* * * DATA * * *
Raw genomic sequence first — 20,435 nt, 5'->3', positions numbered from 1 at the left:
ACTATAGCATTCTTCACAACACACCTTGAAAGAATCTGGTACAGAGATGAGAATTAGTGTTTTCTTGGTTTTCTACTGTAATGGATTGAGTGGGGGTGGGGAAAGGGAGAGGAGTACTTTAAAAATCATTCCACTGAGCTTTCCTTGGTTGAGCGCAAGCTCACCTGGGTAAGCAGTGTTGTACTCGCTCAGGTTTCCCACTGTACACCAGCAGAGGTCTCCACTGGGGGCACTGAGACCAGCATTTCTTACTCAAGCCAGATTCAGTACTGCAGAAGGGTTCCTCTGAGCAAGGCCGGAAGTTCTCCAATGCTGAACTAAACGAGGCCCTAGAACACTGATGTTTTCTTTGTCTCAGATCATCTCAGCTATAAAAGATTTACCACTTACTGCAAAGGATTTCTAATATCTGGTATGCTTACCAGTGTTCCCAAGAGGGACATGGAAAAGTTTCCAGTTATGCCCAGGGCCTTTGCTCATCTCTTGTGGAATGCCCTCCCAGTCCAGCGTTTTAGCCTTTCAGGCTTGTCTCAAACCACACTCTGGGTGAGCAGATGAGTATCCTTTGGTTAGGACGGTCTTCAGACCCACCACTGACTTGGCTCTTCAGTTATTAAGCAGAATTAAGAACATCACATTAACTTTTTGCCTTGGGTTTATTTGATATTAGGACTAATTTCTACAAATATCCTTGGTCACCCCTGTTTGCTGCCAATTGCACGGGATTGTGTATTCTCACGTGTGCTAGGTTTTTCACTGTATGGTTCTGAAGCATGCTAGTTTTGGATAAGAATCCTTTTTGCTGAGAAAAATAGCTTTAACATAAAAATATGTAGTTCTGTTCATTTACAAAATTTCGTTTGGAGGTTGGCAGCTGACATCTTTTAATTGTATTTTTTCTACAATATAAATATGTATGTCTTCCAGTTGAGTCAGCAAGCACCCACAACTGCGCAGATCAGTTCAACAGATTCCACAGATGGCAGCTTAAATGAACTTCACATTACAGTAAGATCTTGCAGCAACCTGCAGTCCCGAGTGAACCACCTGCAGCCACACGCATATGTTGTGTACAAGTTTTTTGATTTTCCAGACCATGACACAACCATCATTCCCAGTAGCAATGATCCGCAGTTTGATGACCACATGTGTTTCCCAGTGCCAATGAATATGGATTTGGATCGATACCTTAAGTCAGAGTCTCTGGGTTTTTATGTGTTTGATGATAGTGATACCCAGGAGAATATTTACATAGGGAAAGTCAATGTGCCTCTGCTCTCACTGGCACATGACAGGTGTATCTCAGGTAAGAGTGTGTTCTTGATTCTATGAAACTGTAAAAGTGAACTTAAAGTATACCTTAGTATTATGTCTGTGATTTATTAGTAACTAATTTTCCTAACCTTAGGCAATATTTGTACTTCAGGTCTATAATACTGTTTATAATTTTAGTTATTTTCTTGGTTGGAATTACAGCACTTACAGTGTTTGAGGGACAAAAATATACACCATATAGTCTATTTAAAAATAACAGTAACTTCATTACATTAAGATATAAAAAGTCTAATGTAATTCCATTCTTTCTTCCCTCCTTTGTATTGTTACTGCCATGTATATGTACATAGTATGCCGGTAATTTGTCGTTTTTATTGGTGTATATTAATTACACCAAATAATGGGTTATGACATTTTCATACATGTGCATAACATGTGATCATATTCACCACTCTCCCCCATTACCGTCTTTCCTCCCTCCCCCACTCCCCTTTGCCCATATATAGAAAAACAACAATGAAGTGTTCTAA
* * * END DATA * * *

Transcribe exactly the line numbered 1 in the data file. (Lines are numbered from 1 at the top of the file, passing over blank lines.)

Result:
Raw genomic sequence first — 20,435 nt, 5'->3', positions numbered from 1 at the left: